The kids and I were invited to a Halloween party at a friend’s house last weekend. Everybody was warmly encouraged to wear costumes. Everybody. Like, including the grown-ups. Gulp.
I initially attempted to avoid the issue. I announced my intention to wear blue jeans and a festive long-sleeved t-shirt with sparkly spider webs on it, thereby signaling my holiday spirit without requiring me to don an actual costume. My children were not impressed by this plan.
Okay, momma. Deep breaths. You can do this. It’s just a Halloween costume.
There was a time when I found the hunt for the perfect Halloween costume invigorating. In my college and grad-school years, Halloween was a Big Deal. Much thought and planning went into creating just the right look for spooktacular gatherings. Of course, back then, the number one purpose of a Halloween costume was to look sexy.
We will save the feminist critique of this reality for another time. For today, let’s just accept that many 20-year-old women take an “if you’ve got it, flaunt it” approach to Halloween garb. While certainly never a bombshell, I willingly wore leather pants, slinky tank tops, and sparkly devil horns on more than one occasion in the early 2000s. Maybe an off-the-shoulder peasant blouse, big earrings, and a purple scarf tied around my hair. Instant gypsy. (I know. I KNOW. Culturally insensitive and bad. Look, I was 23, okay?)
But I’ll be thirty-six tomorrow (eek!) and I’ve given birth to three tiny humans. Both my desire and my ability to flaunt things has diminished in the last decade and I can say with confidence that I have no desire to be the single mom in the cheerleader costume at the class Halloween party.
Okay, so we can safely rule out Sexy Nurse, Sexy Vampire, and Bunny. But, even when sedately attired, there is a certain amount of anxiety inherent to the experience of showing up at a party in costume. We’ve all seen enough chick flicks where the popular girls tell the dorky girl that the party is a costume party when it really isn’t. The dorky girl dutifully shows up in costume and is mortified to discover her error.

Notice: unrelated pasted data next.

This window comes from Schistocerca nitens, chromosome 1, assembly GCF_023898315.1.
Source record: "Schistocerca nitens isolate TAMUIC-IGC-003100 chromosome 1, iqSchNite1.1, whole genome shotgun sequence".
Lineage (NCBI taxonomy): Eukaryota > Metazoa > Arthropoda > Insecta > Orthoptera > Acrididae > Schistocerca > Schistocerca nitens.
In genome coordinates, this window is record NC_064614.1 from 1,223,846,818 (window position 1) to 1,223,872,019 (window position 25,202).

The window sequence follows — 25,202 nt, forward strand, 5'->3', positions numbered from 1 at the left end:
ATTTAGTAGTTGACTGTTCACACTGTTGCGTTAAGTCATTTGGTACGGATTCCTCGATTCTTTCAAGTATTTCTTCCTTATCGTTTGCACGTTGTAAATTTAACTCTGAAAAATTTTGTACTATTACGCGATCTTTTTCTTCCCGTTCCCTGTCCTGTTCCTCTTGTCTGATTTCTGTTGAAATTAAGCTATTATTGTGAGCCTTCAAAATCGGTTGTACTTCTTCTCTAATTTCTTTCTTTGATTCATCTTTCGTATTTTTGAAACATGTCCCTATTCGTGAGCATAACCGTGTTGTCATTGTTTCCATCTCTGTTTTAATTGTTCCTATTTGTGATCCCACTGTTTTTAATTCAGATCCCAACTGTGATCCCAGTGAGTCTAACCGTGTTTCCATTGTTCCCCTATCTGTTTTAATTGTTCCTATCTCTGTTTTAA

Rationally I know perfectly well that my friends did not wander off the set of Mean Girls, but I know how it feels. When I was in elementary school, my Brownie troop decided to ride on a float in the town Pumpkin Parade. We were given the option of wearing either our uniforms or a Halloween costume. I was a cave woman that year and I looked great. My mom made me a leopard-print tunic that I tied with a twine rope. We mussed my hair and smudged my face with brown makeup so that I looked appropriately feral. I even carried a club.
You guessed it. On the float, there were twenty-some little girls in Brownie uniforms and one cave woman. Memories like that tend to linger.
However, this is the year of Being Brave and my children wanted me in costume. Fortune smiled upon me in that two of my kids opted for costumes inspired by Harry Potter. My older daughter dressed as Hermione Granger (robe, striped tie, frizzy hair) while my younger insisted on being a dementor (ragged black tunic, white face paint, fondness for shrieking at people unexpectedly). I found a long green dress with a black cape, added a witch’s hat and a wand, and pronounced myself Professor McGonagall.
The party was lovely. Of course. Not all of the parents were in costume but enough were that I felt no pressing desire to try an invisibility spell. My kids were thrilled that I joined them in their fun – and that made it all worthwhile.